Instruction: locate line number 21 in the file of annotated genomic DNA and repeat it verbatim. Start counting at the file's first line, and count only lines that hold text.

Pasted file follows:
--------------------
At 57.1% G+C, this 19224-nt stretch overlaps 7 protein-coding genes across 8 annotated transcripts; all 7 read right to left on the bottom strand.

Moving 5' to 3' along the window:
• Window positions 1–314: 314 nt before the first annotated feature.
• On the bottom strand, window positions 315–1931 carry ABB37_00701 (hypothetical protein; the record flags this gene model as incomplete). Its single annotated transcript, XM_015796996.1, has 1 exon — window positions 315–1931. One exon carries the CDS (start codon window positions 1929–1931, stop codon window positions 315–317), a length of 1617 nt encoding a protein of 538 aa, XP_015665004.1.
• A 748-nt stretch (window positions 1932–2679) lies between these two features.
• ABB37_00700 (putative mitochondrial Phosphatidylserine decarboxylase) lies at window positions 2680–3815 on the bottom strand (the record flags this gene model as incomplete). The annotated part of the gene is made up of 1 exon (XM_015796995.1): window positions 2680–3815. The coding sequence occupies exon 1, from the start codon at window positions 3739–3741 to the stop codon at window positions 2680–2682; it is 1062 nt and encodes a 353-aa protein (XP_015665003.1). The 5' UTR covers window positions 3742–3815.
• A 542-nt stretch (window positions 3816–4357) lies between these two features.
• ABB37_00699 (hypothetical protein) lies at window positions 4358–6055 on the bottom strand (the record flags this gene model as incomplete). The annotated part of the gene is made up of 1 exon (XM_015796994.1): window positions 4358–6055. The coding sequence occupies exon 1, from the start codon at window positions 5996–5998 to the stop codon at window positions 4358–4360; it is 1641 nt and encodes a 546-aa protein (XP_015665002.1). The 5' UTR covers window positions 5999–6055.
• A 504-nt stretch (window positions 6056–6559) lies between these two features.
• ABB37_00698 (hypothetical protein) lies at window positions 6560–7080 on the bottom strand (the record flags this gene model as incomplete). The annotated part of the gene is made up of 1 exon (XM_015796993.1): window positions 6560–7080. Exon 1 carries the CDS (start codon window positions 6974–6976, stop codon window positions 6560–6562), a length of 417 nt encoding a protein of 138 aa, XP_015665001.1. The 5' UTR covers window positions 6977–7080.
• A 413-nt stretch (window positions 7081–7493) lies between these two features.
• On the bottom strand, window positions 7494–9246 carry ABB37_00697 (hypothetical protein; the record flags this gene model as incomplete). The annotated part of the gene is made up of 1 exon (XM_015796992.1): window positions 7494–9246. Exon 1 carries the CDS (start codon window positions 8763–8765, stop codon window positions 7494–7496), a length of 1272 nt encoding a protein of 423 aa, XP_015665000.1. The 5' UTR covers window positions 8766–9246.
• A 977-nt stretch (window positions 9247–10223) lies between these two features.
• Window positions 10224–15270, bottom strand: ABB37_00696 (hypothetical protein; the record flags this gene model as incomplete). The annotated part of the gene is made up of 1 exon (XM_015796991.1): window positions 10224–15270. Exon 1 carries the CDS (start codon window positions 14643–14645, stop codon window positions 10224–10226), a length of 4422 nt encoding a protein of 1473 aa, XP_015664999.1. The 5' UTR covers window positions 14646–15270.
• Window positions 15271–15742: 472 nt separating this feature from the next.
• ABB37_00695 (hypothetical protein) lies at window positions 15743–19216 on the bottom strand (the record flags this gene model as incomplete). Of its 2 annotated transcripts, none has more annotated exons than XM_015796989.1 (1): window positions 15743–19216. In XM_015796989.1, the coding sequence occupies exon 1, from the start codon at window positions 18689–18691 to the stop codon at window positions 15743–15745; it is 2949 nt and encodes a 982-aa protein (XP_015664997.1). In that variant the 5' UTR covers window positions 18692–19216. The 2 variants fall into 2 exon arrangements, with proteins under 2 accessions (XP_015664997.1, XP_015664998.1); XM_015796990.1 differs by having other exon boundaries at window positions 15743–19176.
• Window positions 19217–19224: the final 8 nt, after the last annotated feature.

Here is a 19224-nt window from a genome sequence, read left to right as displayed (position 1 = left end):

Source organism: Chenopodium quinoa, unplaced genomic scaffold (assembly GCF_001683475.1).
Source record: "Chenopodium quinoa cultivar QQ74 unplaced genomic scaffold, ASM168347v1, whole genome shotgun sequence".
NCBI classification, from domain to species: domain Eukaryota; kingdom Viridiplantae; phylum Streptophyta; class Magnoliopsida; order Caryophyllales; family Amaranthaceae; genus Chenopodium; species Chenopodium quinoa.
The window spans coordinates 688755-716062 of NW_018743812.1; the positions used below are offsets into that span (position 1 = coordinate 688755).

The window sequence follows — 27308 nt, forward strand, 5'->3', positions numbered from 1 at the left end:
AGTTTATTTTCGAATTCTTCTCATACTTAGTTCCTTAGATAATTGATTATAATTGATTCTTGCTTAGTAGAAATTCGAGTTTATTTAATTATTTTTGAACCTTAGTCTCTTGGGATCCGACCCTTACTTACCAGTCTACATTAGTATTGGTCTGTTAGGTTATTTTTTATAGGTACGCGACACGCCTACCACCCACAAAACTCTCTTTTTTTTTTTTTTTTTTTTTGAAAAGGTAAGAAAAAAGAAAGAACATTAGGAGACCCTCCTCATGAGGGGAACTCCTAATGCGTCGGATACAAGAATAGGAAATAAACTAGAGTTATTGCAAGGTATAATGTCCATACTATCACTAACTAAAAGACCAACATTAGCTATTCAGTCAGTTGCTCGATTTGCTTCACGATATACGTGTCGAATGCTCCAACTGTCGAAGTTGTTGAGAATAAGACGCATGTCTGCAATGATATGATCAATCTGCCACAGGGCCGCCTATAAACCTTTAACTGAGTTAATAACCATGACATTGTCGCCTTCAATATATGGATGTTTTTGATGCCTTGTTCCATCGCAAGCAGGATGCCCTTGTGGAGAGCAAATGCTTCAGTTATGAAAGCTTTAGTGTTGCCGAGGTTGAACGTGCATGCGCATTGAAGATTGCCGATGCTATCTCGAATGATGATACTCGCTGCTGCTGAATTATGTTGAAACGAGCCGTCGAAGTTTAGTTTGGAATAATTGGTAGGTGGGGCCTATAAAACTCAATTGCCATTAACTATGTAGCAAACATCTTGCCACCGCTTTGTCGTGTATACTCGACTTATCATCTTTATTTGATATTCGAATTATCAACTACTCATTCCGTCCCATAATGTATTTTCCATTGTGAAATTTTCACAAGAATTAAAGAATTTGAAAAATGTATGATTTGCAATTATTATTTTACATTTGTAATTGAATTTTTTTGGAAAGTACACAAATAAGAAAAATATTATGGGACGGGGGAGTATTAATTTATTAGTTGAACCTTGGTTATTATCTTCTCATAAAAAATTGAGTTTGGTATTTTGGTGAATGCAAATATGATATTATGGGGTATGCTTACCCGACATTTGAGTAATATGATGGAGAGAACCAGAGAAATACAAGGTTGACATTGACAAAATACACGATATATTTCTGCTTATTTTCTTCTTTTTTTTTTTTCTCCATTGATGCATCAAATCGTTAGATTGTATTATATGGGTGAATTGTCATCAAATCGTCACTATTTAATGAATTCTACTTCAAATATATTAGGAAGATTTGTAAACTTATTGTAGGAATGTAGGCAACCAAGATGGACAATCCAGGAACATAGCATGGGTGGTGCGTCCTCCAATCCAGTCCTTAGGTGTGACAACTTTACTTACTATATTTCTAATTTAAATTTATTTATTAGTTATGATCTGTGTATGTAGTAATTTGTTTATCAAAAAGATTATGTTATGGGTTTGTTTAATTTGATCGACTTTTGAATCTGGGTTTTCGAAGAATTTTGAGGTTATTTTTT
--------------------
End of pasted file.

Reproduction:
NCBI classification, from domain to species: domain Eukaryota; kingdom Viridiplantae; phylum Streptophyta; class Magnoliopsida; order Caryophyllales; family Amaranthaceae; genus Chenopodium; species Chenopodium quinoa.